Fox differentiates sales, rental DVDs by added-value — (Slumdog Millionaire, Marley & Me first titles under new strategy)
By Susanne Ault, March 5, 2009
— Video Business
20th Century Fox Home Entertainment, in an effort to invigorate slack DVD sales, is creating two classes of discs: premium versions with added-value material such as digital copy for the sell-through market and stripped-down offerings for rental.
Starting with March 31 releases MARLEY & ME and Best Picture Oscar winner SLUMDOG MILLIONAIRE, wholesalers will be "authorized to sell rental accounts only the rental SKUs and to sell retail accounts only the retail SKUs," according to a letter sent to accounts by Fox senior VP of sales Don Jeffries and obtained by VB. Fox will impose the same restrictions on direct accounts, according to the letter.
The rental DVD of Slumdog, for instance, carries only the movie and trailers, but the retail DVD also has special features including deleted scenes and commentaries. The rental Blu-ray Disc does have the bonus features, but the retail Blu-ray adds digital copy.
There are variations by title, however. Marley & Me, for example, has special features on both the retail and rental DVDs. The Marley Blu-ray also carries bonus features, but the retail Blu-ray is a combo pack with a DVD movie and digital copy.
Other titles being released under the new strategy are THE DAY THE EARTH STOOD STILL, due in stores April 7; THE WRESTLER and NOTORIOUS on April 21; and BRIDE WARS, April 28.
Fox confirmed the strategy in a statement but did not provide details.
"We have developed product variations to feed different consumer consumption models and behaviors," the statement said. "For rental customers, we're delivering a theatrical experience in the home while promoting upcoming releases; for retail [or sell-through] customers, we're offering a premium product that expands the entertainment experience of that particular property to further enhance ownership."
Fox will allow rental retailers to purchase retail copies for sale, but only in amounts that are consistent with the account's sales history on similar titles.
The previously-viewed DVDs often sold by rental retailers would presumably be the bare bones versions, creating a value distinction between new and used product.
Fox's ability to enforce its terms is limited, however, by the First Sale Doctrine, which gives retailers the right to rent any legally purchased copies.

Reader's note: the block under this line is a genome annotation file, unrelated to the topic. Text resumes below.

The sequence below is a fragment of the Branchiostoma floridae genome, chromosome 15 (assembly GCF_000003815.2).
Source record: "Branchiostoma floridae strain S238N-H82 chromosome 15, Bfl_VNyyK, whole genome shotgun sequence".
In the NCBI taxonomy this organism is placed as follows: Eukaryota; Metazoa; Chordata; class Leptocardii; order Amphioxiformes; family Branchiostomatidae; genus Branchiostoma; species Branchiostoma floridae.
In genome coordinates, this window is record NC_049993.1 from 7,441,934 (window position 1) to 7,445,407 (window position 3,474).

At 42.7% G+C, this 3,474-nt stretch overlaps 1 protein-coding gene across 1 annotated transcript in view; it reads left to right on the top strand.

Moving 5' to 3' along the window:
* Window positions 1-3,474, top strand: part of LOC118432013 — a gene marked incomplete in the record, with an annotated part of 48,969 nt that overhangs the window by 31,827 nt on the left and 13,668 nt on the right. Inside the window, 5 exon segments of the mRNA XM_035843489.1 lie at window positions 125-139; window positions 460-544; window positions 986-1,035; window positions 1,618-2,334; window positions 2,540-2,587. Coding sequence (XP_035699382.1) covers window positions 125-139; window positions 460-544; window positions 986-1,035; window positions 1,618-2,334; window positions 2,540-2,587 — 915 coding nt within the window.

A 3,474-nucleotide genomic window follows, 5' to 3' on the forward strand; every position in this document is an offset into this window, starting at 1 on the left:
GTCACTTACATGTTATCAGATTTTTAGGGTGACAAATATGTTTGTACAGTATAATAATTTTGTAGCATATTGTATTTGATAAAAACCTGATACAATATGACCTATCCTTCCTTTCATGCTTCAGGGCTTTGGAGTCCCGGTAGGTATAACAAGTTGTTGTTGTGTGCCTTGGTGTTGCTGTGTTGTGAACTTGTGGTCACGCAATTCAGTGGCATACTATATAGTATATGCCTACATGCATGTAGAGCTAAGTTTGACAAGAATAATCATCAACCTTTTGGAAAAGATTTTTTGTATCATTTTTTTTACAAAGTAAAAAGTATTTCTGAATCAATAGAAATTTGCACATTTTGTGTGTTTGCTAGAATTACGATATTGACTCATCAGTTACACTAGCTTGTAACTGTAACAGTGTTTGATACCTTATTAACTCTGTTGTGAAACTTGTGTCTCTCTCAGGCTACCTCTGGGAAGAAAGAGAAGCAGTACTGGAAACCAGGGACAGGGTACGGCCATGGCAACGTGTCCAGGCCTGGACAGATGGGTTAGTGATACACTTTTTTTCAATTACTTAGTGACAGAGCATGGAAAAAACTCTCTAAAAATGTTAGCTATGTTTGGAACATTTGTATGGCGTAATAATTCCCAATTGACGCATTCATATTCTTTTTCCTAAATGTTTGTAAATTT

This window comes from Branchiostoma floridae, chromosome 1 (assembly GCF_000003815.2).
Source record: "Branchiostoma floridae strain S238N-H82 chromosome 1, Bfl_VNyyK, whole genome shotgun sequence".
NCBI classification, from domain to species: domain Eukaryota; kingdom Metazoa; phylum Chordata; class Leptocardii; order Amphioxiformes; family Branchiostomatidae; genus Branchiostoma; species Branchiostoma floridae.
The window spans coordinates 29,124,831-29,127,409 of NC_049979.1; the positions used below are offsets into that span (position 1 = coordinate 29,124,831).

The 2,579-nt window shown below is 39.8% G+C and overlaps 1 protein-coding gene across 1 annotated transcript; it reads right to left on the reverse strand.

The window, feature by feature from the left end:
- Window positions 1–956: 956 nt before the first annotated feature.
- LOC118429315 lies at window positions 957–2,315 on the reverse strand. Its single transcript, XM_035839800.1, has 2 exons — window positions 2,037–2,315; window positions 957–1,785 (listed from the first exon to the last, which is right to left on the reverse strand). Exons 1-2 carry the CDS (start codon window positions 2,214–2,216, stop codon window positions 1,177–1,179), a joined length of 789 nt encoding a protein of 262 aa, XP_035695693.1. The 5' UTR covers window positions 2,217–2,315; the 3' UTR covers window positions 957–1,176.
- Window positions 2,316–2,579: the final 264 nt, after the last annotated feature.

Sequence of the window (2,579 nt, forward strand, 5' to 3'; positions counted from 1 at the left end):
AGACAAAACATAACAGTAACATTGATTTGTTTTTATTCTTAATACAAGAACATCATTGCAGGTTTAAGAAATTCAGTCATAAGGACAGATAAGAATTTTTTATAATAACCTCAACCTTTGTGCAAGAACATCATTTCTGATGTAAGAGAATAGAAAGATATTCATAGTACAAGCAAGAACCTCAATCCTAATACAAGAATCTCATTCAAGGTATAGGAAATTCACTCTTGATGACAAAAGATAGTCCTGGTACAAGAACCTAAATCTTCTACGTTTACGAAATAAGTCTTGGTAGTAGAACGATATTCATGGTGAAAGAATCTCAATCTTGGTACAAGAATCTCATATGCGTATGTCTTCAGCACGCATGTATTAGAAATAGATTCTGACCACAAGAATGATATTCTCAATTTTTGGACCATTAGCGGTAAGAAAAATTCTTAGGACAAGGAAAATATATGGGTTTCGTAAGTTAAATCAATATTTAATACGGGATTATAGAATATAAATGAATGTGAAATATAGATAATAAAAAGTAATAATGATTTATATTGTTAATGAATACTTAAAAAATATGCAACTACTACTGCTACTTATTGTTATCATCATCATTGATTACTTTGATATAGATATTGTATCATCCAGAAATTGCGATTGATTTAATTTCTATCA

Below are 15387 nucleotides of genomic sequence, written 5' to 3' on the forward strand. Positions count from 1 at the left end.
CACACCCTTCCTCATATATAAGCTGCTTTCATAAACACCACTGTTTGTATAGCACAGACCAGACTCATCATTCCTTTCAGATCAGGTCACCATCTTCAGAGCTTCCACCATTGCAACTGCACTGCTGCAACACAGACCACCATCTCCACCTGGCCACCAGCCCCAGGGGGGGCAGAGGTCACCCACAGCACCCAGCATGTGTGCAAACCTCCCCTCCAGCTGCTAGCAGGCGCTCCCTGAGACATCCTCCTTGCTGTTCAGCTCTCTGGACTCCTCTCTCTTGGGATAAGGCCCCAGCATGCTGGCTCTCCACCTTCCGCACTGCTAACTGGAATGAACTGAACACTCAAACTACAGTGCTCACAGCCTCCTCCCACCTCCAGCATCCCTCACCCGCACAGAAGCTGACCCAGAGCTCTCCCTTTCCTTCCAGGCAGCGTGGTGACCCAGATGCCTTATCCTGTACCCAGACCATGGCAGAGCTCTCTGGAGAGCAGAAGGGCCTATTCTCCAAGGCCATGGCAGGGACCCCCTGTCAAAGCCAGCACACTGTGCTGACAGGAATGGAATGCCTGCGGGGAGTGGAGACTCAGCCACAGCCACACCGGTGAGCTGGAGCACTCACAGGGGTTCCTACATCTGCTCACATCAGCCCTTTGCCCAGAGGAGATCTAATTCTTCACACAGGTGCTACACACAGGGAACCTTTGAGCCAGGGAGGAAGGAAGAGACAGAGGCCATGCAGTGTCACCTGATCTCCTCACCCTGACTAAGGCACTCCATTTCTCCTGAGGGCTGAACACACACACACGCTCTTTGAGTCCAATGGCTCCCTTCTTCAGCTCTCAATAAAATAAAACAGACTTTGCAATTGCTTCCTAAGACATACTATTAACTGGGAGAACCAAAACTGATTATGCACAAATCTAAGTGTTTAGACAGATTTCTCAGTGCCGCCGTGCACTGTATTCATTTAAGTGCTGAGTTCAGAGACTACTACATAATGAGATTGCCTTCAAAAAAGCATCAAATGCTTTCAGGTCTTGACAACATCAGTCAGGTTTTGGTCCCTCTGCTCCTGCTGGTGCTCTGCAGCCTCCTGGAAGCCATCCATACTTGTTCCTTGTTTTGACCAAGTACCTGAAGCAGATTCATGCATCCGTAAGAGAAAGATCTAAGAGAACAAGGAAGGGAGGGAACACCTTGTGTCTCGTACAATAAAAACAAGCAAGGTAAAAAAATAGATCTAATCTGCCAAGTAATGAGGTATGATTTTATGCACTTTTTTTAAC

Distributors and retailers contacted by VB said they understand Fox's desire to add value to retail product and drive consumer sales, particularly given the current economic challenges and DVD's falling sales industrywide, but many are not happy with the move.
Wholesalers lamented that they can't prevent retailers from buying a premium sell-through version of Slumdog elsewhere, for example at Wal-Mart, and turning around and renting it to their customers.
"Distribution is now in the position of being the cop, and I don't like being in that position," said one wholesaler source. "Distribution is mad as hell. The video store owners aren't supposed to buy [sell-through] versions from us, but they'll go buy it elsewhere."
Some stores, such as Seattle's Scarecrow Video, are already planning to creatively get around Fox's rules.
The store will bring in 30 rental DVD copies of Slumdog from its distributor and go to another store to buy at least one of the bonus-filled sell-through DVD versions, which it will keep on the shelf for rental long after it sells off as used most of the designated rental copies. The outlet plans to do the same thing for Wrestler.
Mainly, Scarecrow is worried about annoying customers, who might wrongly assume they'll get bonus features with the rental Slumdog and Wrestler standard DVDs.
"Can you imagine explaining this to all of your customers?" Scarecrow buyer Mark Steiner asked. "People will think when they rent, it should have everything on it. And why shouldn't it? This is just silly, and consumers aren't going to be happy."
Most of the Video Buyers Group's 1,800 indie rentailers will likely follow Fox's rules, VBG president Ted Engen said.
"We understand the plight of studios trying to add value to the sell-through side," Engen said. "And I'm under the impression we'll be able to get all the sell-through and the rental copies we'll need."
Yet, it will be impossible to completely stem the flow of retail copies to rental, Engen acknowledged.
"There's no question that some rentailers will go and buy from Wal-Mart and rent out the copies, and you can't stop that," added Engen. "But it's not going to be that big of an issue as people think. The main thing is that studios have to add value to get customers to buy, and they aren't buying. Numbers have been falling through the floor."